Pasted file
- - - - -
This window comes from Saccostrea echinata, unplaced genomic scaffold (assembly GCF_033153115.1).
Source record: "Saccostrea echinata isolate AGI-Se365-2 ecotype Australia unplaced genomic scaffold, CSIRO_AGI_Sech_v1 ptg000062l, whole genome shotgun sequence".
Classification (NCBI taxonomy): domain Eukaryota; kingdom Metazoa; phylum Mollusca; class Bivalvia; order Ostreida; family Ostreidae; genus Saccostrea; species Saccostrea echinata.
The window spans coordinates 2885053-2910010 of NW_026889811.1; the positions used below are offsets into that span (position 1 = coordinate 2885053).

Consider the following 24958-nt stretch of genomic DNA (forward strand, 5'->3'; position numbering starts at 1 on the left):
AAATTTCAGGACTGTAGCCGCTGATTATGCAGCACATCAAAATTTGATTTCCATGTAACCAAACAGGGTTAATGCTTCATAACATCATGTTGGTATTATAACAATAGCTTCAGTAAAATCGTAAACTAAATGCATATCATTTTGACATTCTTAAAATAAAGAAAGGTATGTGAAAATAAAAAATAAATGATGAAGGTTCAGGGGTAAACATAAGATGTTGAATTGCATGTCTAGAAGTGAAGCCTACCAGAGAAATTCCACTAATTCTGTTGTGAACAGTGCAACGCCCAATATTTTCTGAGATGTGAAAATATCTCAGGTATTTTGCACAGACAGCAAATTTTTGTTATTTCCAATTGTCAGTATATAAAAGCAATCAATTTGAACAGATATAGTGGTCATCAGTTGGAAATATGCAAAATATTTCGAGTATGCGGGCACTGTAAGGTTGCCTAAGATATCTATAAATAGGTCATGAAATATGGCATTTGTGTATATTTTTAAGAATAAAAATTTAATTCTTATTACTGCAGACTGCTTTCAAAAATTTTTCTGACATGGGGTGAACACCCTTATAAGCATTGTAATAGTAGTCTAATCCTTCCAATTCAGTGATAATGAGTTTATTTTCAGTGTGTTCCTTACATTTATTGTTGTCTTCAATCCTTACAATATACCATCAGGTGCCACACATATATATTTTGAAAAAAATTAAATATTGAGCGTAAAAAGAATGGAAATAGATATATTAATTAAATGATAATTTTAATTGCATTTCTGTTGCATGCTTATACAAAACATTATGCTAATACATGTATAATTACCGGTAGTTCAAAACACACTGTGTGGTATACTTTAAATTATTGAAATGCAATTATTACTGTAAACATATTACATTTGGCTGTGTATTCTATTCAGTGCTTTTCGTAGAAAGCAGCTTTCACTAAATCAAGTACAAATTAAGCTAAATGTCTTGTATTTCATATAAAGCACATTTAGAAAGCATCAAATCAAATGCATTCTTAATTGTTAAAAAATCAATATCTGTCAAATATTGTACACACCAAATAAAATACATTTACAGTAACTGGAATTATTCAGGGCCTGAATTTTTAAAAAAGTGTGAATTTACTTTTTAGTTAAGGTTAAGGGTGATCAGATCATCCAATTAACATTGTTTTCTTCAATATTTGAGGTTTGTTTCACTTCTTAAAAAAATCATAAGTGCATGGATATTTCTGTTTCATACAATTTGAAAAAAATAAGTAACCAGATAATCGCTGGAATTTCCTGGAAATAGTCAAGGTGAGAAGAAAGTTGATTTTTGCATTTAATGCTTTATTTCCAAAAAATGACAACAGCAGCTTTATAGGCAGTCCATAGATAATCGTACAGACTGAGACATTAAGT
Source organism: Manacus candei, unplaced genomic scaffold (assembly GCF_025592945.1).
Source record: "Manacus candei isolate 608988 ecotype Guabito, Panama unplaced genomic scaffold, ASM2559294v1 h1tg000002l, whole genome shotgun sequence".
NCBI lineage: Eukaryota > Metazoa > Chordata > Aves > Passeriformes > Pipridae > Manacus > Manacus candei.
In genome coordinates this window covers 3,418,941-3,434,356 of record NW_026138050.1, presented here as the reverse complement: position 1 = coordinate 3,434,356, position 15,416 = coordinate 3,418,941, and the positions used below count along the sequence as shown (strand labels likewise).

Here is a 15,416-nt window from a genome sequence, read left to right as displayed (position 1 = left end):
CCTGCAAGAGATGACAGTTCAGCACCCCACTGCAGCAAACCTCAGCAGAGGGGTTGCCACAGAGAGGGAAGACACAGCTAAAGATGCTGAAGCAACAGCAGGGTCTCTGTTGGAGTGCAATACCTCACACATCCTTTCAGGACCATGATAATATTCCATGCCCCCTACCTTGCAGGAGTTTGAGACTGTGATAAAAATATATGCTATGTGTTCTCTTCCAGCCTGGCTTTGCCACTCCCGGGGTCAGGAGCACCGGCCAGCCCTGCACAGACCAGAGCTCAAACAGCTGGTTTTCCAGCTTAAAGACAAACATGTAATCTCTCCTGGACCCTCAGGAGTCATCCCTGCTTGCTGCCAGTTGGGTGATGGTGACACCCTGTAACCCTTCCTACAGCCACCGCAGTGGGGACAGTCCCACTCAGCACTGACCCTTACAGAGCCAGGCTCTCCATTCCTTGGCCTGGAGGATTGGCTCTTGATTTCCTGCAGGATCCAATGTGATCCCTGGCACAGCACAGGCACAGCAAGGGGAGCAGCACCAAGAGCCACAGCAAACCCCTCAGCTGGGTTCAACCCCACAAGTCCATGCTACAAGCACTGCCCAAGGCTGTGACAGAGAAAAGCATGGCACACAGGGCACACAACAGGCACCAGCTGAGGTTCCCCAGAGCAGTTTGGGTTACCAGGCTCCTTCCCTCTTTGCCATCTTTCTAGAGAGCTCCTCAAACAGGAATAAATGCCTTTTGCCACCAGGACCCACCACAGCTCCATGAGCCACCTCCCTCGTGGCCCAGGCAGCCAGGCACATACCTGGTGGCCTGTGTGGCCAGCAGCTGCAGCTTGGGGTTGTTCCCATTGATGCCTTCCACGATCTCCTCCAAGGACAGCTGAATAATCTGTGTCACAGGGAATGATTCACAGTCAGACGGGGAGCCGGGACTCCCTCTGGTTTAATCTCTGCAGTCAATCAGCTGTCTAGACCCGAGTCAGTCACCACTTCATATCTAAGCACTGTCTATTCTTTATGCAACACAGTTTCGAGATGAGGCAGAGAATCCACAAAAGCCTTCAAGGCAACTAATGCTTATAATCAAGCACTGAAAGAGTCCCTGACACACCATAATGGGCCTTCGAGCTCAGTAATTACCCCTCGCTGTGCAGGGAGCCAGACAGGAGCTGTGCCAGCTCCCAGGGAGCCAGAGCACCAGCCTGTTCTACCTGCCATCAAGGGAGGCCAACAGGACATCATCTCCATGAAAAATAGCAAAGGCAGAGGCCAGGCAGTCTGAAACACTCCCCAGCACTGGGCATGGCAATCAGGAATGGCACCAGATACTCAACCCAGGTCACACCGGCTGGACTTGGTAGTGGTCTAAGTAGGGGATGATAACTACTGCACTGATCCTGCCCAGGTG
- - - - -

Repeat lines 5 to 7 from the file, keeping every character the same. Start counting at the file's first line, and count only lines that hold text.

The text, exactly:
Consider the following 24958-nt stretch of genomic DNA (forward strand, 5'->3'; position numbering starts at 1 on the left):
AAATTTCAGGACTGTAGCCGCTGATTATGCAGCACATCAAAATTTGATTTCCATGTAACCAAACAGGGTTAATGCTTCATAACATCATGTTGGTATTATAACAATAGCTTCAGTAAAATCGTAAACTAAATGCATATCATTTTGACATTCTTAAAATAAAGAAAGGTATGTGAAAATAAAAAATAAATGATGAAGGTTCAGGGGTAAACATAAGATGTTGAATTGCATGTCTAGAAGTGAAGCCTACCAGAGAAATTCCACTAATTCTGTTGTGAACAGTGCAACGCCCAATATTTTCTGAGATGTGAAAATATCTCAGGTATTTTGCACAGACAGCAAATTTTTGTTATTTCCAATTGTCAGTATATAAAAGCAATCAATTTGAACAGATATAGTGGTCATCAGTTGGAAATATGCAAAATATTTCGAGTATGCGGGCACTGTAAGGTTGCCTAAGATATCTATAAATAGGTCATGAAATATGGCATTTGTGTATATTTTTAAGAATAAAAATTTAATTCTTATTACTGCAGACTGCTTTCAAAAATTTTTCTGACATGGGGTGAACACCCTTATAAGCATTGTAATAGTAGTCTAATCCTTCCAATTCAGTGATAATGAGTTTATTTTCAGTGTGTTCCTTACATTTATTGTTGTCTTCAATCCTTACAATATACCATCAGGTGCCACACATATATATTTTGAAAAAAATTAAATATTGAGCGTAAAAAGAATGGAAATAGATATATTAATTAAATGATAATTTTAATTGCATTTCTGTTGCATGCTTATACAAAACATTATGCTAATACATGTATAATTACCGGTAGTTCAAAACACACTGTGTGGTATACTTTAAATTATTGAAATGCAATTATTACTGTAAACATATTACATTTGGCTGTGTATTCTATTCAGTGCTTTTCGTAGAAAGCAGCTTTCACTAAATCAAGTACAAATTAAGCTAAATGTCTTGTATTTCATATAAAGCACATTTAGAAAGCATCAAATCAAATGCATTCTTAATTGTTAAAAAATCAATATCTGTCAAATATTGTACACACCAAATAAAATACATTTACAGTAACTGGAATTATTCAGGGCCTGAATTTTTAAAAAAGTGTGAATTTACTTTTTAGTTAAGGTTAAGGGTGATCAGATCATCCAATTAACATTGTTTTCTTCAATATTTGAGGTTTGTTTCACTTCTTAAAAAAATCATAAGTGCATGGATATTTCTGTTTCATACAATTTGAAAAAAATAAGTAACCAGATAATCGCTGGAATTTCCTGGAAATAGTCAAGGTGAGAAGAAAGTTGATTTTTGCATTTAATGCTTTATTTCCAAAAAATGACAACAGCAGCTTTATAGGCAGTCCATAGATAATCGTACAGACTGAGACATTAAGT
Source organism: Manacus candei, unplaced genomic scaffold (assembly GCF_025592945.1).